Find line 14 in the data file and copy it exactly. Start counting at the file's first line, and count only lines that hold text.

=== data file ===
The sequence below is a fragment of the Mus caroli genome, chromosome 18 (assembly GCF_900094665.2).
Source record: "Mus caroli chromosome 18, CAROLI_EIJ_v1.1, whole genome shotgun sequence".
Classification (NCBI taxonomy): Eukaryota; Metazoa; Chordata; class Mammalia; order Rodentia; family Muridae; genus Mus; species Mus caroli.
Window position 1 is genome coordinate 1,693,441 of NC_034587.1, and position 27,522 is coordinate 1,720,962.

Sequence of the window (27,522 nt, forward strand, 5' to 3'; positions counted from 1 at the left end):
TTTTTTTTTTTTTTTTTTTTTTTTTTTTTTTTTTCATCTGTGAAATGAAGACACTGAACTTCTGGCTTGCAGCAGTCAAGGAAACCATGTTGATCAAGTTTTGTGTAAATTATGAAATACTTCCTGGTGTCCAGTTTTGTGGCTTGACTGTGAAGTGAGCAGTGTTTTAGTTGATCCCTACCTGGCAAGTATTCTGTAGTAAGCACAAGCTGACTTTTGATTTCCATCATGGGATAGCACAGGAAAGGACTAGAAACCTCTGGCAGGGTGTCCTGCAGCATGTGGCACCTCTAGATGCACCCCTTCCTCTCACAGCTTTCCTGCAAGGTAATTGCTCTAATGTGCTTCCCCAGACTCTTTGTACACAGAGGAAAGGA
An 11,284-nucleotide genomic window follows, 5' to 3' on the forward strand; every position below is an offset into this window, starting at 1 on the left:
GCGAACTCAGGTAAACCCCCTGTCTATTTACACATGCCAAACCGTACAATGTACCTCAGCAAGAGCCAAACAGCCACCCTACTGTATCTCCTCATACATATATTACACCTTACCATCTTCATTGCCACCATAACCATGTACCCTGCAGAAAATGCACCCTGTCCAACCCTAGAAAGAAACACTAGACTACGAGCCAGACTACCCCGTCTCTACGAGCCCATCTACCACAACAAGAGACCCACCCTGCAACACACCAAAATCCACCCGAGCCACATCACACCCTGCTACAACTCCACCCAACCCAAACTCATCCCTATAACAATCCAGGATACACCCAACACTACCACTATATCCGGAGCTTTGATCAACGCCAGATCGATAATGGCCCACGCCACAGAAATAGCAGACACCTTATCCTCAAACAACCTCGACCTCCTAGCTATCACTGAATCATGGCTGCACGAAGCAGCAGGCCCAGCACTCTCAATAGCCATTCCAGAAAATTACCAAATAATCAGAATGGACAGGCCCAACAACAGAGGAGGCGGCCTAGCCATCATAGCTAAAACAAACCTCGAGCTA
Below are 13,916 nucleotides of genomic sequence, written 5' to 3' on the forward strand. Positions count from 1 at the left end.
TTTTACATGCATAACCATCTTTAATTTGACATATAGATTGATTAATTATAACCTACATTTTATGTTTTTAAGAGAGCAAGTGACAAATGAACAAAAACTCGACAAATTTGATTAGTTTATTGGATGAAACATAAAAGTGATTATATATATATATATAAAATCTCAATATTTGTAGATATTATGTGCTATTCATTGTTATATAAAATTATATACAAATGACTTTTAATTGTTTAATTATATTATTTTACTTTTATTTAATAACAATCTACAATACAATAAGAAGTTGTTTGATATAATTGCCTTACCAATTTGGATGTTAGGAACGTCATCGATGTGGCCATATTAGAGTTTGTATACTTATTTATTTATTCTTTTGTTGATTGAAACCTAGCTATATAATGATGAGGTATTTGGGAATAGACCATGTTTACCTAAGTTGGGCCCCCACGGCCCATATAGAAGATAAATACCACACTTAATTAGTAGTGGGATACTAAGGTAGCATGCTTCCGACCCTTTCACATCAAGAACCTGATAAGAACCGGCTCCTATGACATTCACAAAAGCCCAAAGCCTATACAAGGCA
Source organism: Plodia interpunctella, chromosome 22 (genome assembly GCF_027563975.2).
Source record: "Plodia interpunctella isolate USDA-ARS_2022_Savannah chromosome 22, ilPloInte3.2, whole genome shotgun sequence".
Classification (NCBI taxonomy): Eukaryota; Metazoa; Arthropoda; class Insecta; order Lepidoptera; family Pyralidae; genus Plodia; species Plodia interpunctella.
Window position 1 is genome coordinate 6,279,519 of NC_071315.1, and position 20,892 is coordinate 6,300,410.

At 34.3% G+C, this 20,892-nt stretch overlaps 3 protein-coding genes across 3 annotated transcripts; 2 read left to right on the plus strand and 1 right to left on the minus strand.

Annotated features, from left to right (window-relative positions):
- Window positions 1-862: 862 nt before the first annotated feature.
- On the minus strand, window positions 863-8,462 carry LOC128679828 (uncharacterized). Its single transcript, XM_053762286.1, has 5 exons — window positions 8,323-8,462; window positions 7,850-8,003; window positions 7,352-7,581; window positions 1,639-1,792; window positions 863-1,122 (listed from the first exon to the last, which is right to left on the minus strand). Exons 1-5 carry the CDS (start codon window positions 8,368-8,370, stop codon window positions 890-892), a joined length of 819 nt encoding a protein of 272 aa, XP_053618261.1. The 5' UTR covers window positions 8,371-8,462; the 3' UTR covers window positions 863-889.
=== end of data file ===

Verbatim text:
Window position 1 is genome coordinate 6,279,519 of NC_071315.1, and position 20,892 is coordinate 6,300,410.